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Tiananmen Square: Workers bore brunt of repression

On 20th anniversary of massacre, few remember the key role state employees played in supporting students – and the price some paid for organizing.

Paramilitary police officers patrol the area around Tiananmen Square during the flag lowering ceremony in Beijing Thursday, June 4, 2009.

Elizabeth Dalziel/AP

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Twenty years after Chinese troops dispersed pro-democracy demonstrators in Tiananmen Square with murderous gunfire, some 50 protesters still languish in jail. Most of the prisoners were workers at the time. None of them was a student.

While the world remembers the six weeks of mass rallies in Beijing's central square as a cry for freedom by idealistic students, the workers and other ordinary Chinese citizens who bore the brunt of the repression remain largely forgotten.

Yet the severity of the punishment meted out to workers was no coincidence. And some historians see in the brutal crackdown on June 4, 1989, not only an end to hopes for democracy, but also a warning to those likely to suffer from free-market economic reform not to make trouble.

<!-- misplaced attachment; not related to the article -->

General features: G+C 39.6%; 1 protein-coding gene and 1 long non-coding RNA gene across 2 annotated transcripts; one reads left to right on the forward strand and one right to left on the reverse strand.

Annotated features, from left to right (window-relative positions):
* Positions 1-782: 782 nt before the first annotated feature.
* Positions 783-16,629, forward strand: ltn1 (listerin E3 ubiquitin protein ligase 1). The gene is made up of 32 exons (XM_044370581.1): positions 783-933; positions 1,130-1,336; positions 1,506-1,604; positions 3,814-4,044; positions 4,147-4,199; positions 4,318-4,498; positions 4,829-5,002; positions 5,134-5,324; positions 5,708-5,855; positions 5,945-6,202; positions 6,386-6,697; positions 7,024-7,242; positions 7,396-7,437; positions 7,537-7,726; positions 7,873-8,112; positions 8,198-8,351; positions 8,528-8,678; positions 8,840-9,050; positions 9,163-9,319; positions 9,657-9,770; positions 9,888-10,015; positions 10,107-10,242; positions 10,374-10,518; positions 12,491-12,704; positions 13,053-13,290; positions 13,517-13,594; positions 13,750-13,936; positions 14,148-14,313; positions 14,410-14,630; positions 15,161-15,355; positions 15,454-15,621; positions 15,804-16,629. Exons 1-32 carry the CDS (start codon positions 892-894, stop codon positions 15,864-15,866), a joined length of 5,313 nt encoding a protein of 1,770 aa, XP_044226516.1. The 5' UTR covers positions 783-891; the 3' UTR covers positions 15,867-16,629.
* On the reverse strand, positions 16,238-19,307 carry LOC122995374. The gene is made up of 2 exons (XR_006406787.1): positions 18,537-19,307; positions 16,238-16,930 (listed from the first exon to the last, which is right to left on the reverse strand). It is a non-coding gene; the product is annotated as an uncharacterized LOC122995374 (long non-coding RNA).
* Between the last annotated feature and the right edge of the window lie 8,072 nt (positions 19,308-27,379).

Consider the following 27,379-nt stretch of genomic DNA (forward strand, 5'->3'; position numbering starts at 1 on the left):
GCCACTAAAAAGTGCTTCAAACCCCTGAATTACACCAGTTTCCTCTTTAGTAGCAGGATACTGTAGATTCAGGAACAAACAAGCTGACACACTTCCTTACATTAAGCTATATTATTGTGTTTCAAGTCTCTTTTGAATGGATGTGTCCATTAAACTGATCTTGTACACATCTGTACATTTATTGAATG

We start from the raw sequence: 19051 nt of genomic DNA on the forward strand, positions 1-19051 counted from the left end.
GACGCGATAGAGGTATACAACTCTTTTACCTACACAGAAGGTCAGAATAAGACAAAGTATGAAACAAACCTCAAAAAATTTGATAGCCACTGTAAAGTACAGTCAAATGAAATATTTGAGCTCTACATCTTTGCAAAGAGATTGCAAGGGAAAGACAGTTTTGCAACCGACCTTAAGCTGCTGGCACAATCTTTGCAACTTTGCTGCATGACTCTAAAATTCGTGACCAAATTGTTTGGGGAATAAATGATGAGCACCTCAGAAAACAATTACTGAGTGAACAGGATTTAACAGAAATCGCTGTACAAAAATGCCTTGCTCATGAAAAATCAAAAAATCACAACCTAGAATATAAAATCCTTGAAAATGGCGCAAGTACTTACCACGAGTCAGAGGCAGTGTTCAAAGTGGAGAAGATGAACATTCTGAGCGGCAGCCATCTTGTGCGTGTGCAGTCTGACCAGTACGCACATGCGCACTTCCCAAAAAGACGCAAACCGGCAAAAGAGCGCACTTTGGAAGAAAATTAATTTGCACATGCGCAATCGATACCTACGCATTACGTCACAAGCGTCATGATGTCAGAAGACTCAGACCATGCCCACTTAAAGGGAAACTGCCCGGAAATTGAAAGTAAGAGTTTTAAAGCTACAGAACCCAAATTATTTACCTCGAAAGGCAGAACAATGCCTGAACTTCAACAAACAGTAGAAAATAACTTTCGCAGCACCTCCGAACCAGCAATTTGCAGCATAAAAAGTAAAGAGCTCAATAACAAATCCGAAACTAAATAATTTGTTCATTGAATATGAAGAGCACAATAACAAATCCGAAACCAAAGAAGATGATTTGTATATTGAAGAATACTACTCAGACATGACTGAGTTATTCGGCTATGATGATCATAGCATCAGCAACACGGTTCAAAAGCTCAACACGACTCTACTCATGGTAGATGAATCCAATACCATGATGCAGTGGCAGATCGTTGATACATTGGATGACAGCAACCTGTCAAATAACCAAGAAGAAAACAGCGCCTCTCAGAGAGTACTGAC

"The ones who made the big sacrifice in 1989 were not the students or the intellectuals, but the workers and other citizens," argues Wang Hui, one of the last students to leave the square as the tanks moved in. Now a history professor at Beijing's Tsinghua University, he adds, "The government's big worry was social unrest, and the autonomous trade union was their top target."

Supporting the students

Workers made up a very small minority of the Tiananmen protesters, and played very little role in setting their agenda.

"We just supported the students. They led the protests and gave workers something to follow," recalls Han Dongfang, a railroad worker who was spokesman for the short-lived Autonomous Workers' Federation that sprang up in Tiananmen Square and rallied trade union activists in cities around the country.


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